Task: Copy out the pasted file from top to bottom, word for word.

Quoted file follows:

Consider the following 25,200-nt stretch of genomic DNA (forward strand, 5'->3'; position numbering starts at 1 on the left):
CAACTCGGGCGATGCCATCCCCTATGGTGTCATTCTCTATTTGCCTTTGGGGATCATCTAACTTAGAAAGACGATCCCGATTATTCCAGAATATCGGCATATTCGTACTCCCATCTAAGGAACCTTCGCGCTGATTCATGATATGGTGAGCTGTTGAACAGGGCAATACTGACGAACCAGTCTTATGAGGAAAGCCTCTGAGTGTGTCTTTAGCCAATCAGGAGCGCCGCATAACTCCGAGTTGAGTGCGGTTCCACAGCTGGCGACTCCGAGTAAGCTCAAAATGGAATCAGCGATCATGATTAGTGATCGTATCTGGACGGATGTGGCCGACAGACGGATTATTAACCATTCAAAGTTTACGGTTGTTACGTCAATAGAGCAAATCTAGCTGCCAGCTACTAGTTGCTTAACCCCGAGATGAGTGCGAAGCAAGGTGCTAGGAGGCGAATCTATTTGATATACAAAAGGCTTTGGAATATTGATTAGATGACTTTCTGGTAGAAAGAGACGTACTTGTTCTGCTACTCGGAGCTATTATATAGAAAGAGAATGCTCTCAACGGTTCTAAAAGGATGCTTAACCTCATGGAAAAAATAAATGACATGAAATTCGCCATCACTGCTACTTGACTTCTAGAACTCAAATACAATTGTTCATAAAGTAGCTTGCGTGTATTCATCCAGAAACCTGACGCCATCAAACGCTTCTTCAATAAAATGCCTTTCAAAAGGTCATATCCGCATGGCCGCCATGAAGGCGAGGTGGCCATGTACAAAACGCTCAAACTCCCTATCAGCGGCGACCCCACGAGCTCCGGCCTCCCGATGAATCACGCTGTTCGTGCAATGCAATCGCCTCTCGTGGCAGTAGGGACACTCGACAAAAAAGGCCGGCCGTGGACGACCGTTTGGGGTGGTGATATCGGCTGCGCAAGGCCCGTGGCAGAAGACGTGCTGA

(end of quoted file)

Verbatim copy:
Consider the following 25,200-nt stretch of genomic DNA (forward strand, 5'->3'; position numbering starts at 1 on the left):
CAACTCGGGCGATGCCATCCCCTATGGTGTCATTCTCTATTTGCCTTTGGGGATCATCTAACTTAGAAAGACGATCCCGATTATTCCAGAATATCGGCATATTCGTACTCCCATCTAAGGAACCTTCGCGCTGATTCATGATATGGTGAGCTGTTGAACAGGGCAATACTGACGAACCAGTCTTATGAGGAAAGCCTCTGAGTGTGTCTTTAGCCAATCAGGAGCGCCGCATAACTCCGAGTTGAGTGCGGTTCCACAGCTGGCGACTCCGAGTAAGCTCAAAATGGAATCAGCGATCATGATTAGTGATCGTATCTGGACGGATGTGGCCGACAGACGGATTATTAACCATTCAAAGTTTACGGTTGTTACGTCAATAGAGCAAATCTAGCTGCCAGCTACTAGTTGCTTAACCCCGAGATGAGTGCGAAGCAAGGTGCTAGGAGGCGAATCTATTTGATATACAAAAGGCTTTGGAATATTGATTAGATGACTTTCTGGTAGAAAGAGACGTACTTGTTCTGCTACTCGGAGCTATTATATAGAAAGAGAATGCTCTCAACGGTTCTAAAAGGATGCTTAACCTCATGGAAAAAATAAATGACATGAAATTCGCCATCACTGCTACTTGACTTCTAGAACTCAAATACAATTGTTCATAAAGTAGCTTGCGTGTATTCATCCAGAAACCTGACGCCATCAAACGCTTCTTCAATAAAATGCCTTTCAAAAGGTCATATCCGCATGGCCGCCATGAAGGCGAGGTGGCCATGTACAAAACGCTCAAACTCCCTATCAGCGGCGACCCCACGAGCTCCGGCCTCCCGATGAATCACGCTGTTCGTGCAATGCAATCGCCTCTCGTGGCAGTAGGGACACTCGACAAAAAAGGCCGGCCGTGGACGACCGTTTGGGGTGGTGATATCGGCTGCGCAAGGCCCGTGGCAGAAGACGTGCTGA